While I opted for freedom, it has come at a huge cost. I’ve endured poverty, ending up on the streets and living in homeless shelters. After receiving numerous death threats and a formal fatwa, I continue to live in hiding. Yet, I remain steadfast in advocating for gay liberation in my homeland and across the Muslim world so that future generations of LGBTQ people don’t have to endure the hardships and trauma I’ve encountered.

In Muslim-majority countries, LGBTQ people suffer from mob squads and state-sanctioned terror on top of the honor violence imposed by their families. The suffering LGBTQ people endure in the chaotic underworld of Muslim communities is the hidden war, which we are now beginning to understand with my testimony and scrutinizing the life of Omar Mateen.

LGBTQ victims of honor violence, even here in the United States, are too embarrassed and scared to come forward since homosexuality is still a taboo among Muslims and there’s a culture of stigma about seeking help in the community. Most LGBTQ Muslims would rather die or suffer in silence instead of taking the uncharted path I’ve taken.

If we want to have an honest discussion about why Mateen killed 49 people and injured 53 others, then we have to end the denial and address the root cause.

Last week’s Orlando massacre proves that preventing Islamic indoctrination in the United States is a first step in ensuring the well-being of our society, and safeguarding our national security. Those who’ve experienced honor violence and radicalization have two choices: They can fall deeper into the trap of extremism as Mateen did by embarking on the path to martyrdom by expunging his sins and seeking entry into paradise by murdering other sinners or they can break out of the mold as I did by coming out gay and speaking up even if it means offending Muslims who hold parochial views about gender identity and sexual orientation.

Once we accept the bitter truth that religious indoctrination played a big role in brainwashing and weaponizing an American-born citizen to become an armed Jihadi, we will be able to prevent future terrorist attacks and help LGBTQ Muslims trapped in unending turmoil. Leaving Islam’s punitive line towards homosexuality out of the conversation will ensure that Muslim communities continue to incubate more Omar Mateens.

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Commentary

To comply or not to comply is not the question

Implementation of pro-LGBTQI+ rulings in Botswana and Namibia is unsatisfactory

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(Washington Blade photo by Michael Key)

Over the past five years, the highest courts in Namibia and Botswana have made significant decisions in favor of minority groups’ human rights through favorable judgments and court orders. However, the implementation of these orders related to the rights of LGBTQI+ in Botswana and Namibia has not been satisfactory so far.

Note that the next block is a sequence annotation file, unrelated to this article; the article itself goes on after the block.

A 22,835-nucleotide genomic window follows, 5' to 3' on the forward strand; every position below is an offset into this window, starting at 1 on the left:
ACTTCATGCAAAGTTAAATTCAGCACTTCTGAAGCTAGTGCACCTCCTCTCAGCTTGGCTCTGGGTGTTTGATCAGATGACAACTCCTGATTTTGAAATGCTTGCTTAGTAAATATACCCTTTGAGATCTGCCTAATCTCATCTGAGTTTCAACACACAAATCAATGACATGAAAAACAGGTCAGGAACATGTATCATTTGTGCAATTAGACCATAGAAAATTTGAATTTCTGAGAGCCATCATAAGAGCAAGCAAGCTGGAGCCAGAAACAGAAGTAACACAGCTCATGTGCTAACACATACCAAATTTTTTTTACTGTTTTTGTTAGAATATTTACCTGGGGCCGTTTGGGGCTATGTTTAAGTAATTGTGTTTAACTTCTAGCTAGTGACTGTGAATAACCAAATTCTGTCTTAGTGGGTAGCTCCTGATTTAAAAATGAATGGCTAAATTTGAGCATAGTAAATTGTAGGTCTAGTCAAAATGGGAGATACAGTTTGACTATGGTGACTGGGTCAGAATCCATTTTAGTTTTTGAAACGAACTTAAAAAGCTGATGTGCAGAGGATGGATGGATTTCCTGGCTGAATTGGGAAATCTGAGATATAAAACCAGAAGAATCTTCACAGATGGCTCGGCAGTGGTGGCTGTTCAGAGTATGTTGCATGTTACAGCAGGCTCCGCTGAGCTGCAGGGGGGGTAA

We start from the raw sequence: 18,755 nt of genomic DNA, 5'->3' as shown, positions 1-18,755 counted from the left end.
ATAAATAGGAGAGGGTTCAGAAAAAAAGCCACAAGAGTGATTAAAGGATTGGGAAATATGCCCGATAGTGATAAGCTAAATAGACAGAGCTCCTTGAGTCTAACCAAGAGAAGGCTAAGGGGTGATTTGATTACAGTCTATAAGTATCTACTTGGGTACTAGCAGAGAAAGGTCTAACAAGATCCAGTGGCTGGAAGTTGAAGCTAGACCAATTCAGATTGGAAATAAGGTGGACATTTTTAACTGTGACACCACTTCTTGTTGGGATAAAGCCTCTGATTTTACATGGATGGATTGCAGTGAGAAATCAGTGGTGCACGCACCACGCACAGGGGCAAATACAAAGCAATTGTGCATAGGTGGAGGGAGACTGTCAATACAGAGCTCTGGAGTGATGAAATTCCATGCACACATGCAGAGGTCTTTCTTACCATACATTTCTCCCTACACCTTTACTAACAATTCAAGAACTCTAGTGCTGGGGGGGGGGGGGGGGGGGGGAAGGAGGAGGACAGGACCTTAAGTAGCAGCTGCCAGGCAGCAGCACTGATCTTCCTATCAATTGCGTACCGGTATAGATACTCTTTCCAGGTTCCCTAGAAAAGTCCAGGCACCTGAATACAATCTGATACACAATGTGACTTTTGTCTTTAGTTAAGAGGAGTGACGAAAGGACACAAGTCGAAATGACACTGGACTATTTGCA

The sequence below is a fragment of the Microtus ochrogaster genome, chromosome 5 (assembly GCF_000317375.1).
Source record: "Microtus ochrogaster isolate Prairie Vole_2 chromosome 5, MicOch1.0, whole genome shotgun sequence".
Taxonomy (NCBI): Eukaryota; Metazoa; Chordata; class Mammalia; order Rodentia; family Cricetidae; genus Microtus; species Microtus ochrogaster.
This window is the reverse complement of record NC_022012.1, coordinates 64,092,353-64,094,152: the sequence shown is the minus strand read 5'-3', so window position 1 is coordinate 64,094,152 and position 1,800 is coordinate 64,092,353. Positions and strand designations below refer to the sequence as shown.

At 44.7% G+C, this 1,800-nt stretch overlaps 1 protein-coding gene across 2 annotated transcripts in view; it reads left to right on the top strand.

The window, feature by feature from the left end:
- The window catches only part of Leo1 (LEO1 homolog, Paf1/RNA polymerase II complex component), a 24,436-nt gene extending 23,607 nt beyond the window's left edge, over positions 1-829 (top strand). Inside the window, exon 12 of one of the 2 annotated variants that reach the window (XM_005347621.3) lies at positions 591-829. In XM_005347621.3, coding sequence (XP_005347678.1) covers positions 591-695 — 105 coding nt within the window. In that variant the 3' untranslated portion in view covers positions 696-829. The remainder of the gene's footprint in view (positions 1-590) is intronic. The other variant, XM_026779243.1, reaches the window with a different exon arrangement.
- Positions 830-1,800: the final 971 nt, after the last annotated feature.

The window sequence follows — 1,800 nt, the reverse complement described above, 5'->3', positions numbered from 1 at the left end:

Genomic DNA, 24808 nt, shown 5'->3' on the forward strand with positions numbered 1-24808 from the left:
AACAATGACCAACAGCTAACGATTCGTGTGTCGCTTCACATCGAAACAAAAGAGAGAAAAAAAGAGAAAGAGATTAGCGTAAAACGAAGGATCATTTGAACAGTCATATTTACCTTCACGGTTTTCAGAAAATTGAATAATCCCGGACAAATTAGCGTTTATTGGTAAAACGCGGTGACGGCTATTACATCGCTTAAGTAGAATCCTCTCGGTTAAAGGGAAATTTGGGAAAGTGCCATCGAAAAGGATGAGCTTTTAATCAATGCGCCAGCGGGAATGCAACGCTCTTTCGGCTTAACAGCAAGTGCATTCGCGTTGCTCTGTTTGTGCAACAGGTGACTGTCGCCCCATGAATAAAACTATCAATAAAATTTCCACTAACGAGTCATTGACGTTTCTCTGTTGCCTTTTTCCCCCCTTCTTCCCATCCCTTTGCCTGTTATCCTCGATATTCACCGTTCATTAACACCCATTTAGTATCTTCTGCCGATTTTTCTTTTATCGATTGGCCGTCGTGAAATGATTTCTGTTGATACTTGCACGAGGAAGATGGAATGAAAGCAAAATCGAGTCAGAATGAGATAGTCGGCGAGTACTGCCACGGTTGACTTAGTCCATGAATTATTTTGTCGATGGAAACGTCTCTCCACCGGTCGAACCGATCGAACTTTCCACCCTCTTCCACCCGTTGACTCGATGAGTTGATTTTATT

In 2016, the Botswana Court of Appeal ordered the Registrar of Societies to register the Lesbians, Gays and Bisexuals of Botswana (LEGABIBO) after they had been denied registration based on the criminalization of same-sex sexual conduct. In 2017, the High Court of Botswana pronounced that denying a transgender man legal gender recognition undermines their dignity and humanity and ordered the Ministry of Home Affairs to change his identity documents from female to male. In 2021, the Court of Appeal in Botswana decriminalized consensual same-sex sexual conduct. In May 2023, the Supreme Court of Namibia ordered the government to recognize same-sex unions concluded outside Namibia, where same-sex marriages are legal in terms of the Immigration Act. While all these cases constitute landmark cases in securing and guaranteeing the rights of LGBTIQ persons, there is a growing trend of non-implementation when it comes to such judgements.

Government officials have partially or selectively implemented or completely disregarded the court decisions. In the LEGABIBO registration case, the Botswana Court of Appeal found that it is unconstitutional to deny registration under the assumption that LGBTQI+ are not recognized in the Bill of Rights and will offend the morality of the nation. The court found that LGBTQI+, like any other citizen or group of people in Botswana, have the right to freedom of association, expression and assembly, and issued an order for LEGABIBO to be registered, an order that was fulfilled promptly. However, seven years later, in March 2024, an LBQ group’s efforts to register are met with sentiments similar to those before the LEGABIBO jurisprudence. Senior public officials resisted the highest court decision to register this new group. Although their reasons are not stated as clearly as LEGABIBO rejection, government officials are still surreptitiously blocking the registration of LGBTQI+ organizations. 

Similarly, we have observed the selective application technique unfolding in legal gender recognition cases. In this case, the government officials have interpreted this as a single order that only applies to the applicants and not “all persons.” According to anecdotal evidence based on the experiences of individuals who sought legal gender recognition, they are instructed to acquire individualized court orders, a complete misinterpretation of the court’s instructions, burdening the courts to issue duplicate orders. This selective interpretation is a covert move by government officials to undermine judicial decisions and transfer the responsibility and burden of implementation to resource-constrained individuals, limiting access to justice. What is also curious is why the court system does not address repeat applications on the same issue. 

With the decriminalization court order, the attorney general acted in contempt of the judgment when he, instead of scrapping Sections 164 (a) and (c), blatantly ignored the court order and put a bill before parliament for debate. The highest court in Botswana had made a carefully considered decision to decriminalize, as indicated by a statement from SALC (Southern Africa Litigation Center) and by many contributors to this issue; there is no need to debate; the court has decided.